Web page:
The Cybersecurity Infrastructure Security Agency (CISA) and the National Security Agency (NSA) recently collaborated to produce an important new document, "Identity and Access Management: Recommended Best Practices for Administrators." Part of the Enduring Security Framework (ESF), it presents a distillation of identity access management (IAM) and cybersecurity guidance put forth by CISA to date, based on NIST standards. It is specifically packaged for the information security and risk management (ISRM) admin and targeted at the private sector.
The Need to Protect Critical Infrastructure
Critical infrastructure and services are often prime targets for cyberattacks. There is no shortage of malicious actors trying to cause mass disruption to public life and safety — whether it's the Colonial Pipeline supply chain attack, an attempt to hack into and poison a Florida city's water supply, or targeting the power grid of Ukraine. These attacks showcase the undeniable need to secure not only the most sensitive information, processes, and systems that our society depends on, but the digital lives of millions of people around the world.
This move to urgently solidify best practice cybersecurity guidance at private industry is a welcomed one. Based on how NIST recommendations have been embraced in past private standards and guidelines, we can expect the wider regulatory industry to look to this document as a de facto set of marching orders.
Top Takeaways and Comments on the ESF Guidance
Overall, the recent ESF guidance seeks to educate and cement definitions of common cybersecurity terms, shining a light on the current threats, defining important terms, and outlining how to stay secure levels the playing field. Here are some key areas that stand out:
No. 1: Don't forget about protecting OT. The guidance is widely praised for its effort to standardize and normalize IAM best practices across the IT industry. However, it does need further clarification in some areas critical to energy, manufacturing, and other organizations focused on operational technology (OT). While the document mentions network segmentation, multifactor authentication (MFA), and identity life-cycle management, it falls into the common pitfall of focusing only on the IT infrastructure perspective.
Those areas need to be revised through the lens of the manufacturing and energy sectors. The hope is that future revisions of this document will add additional detail specific to the needs and challenges of the OT space, while explicitly calling out the importance to protect these systems from threats and mitigate responsibly.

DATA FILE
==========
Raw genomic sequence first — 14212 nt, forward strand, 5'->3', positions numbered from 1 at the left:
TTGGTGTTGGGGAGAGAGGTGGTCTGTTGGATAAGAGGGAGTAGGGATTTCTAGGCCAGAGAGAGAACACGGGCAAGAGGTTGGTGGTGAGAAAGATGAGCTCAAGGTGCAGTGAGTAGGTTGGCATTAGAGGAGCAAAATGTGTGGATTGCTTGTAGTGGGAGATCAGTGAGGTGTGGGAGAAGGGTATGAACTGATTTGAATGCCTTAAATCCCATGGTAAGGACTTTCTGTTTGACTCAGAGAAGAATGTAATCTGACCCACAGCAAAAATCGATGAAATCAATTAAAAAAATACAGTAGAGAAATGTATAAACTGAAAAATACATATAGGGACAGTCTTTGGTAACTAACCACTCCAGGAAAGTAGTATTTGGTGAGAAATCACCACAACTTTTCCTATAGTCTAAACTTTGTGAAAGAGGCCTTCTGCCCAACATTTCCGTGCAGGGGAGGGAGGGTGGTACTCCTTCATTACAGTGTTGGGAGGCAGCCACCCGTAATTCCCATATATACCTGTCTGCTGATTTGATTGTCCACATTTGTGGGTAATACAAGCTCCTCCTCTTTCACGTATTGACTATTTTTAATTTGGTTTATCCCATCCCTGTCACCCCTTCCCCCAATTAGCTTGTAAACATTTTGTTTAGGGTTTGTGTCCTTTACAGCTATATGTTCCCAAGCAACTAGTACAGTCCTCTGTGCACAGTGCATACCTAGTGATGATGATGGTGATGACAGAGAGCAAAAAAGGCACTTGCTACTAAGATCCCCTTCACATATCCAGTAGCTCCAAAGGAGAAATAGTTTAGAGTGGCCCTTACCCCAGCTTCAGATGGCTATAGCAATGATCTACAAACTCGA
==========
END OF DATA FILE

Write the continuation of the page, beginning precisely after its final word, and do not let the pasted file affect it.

No. 2: OT network segmentation needs more attention. Network segmentation is mentioned, but only as a cursory checklist item. It would be great to see future versions further expand on the topic of including network design and the need for one-way traffic flows and true network isolation with echoed syslog and telemetry reporting to be leveraged as key controls for the OT space. These and other OT-specific design considerations are often overlooked by the larger IT practices. To truly harden our critical infrastructure, these tools and techniques need to be highlighted more often.
No. 3: Identity life-cycle management programs are paramount. Often referred to as "joiners, movers, and leavers," identity Iife-cycle management is another area that can use further expansion and guidance. As tools mature, more granular access can be assigned. With the adoption of zero-trust practices across many verticals, the ability to do true attribute-based access controls grows more achievable every day. This requires mature identity management practices, along with ensuring the needed metadata that only user directories are capable of maintaining and delivering efficiently.
Shared accounts, especially those with elevated credentials, break many basic access management controls. Unfortunately they are often necessary in the OT space due to the age or configuration limitation of the systems. To ensure a strong life-cycle program, users need strong phishing-resistant authentication methods that meet the requirements for high assurance to gain access to these shared accounts. This means leveraging MFA technologies that enable strong identification methods (as recommended by CISA) — FIDO2/passkey or PIV/smart card, shared account vaulting with checkout capability — including time- based reporting of when these accounts are checked out and in, and by whom.
No. 4: MFA plays a critical role in a cybersecurity program. MFA plays a central role in any successful cybersecurity program, and the best practices document validates by dedicating eight pages to this topic alone. A global best practice is to utilize modern phishing-resistant MFA solutions such as passkeys, security keys, and smart cards that leverage modern, secure authentication based on public/private key cryptography (like WebAuthn/passkey or smartcard/PIV) should be stated.
Doing so protects systems at the gates, and grants a higher level of certainty when reviewing behaviors via logs. The phishing-resistant nature of these methods also means they will help protect against many of the most common attacks that allow attackers to gain a foothold in networks, both IT and OT.
What This Guidance Means for You and Your Business
New guidance can be overwhelming, especially in terms of wondering how you can apply it to your organization. All in all, modern cyber threats necessitate modern cybersecurity practices. In order to safely and securely protect critical infrastructure, invest as early as you can to safeguard your data, systems, and supply chain. Managing legacy infrastructure while modernizing cybersecurity can be a hassle, but when you strategically invest in solutions that meet you where you are while bolstering your posture, in the long run, it makes all the difference to stay secure from cyber threats.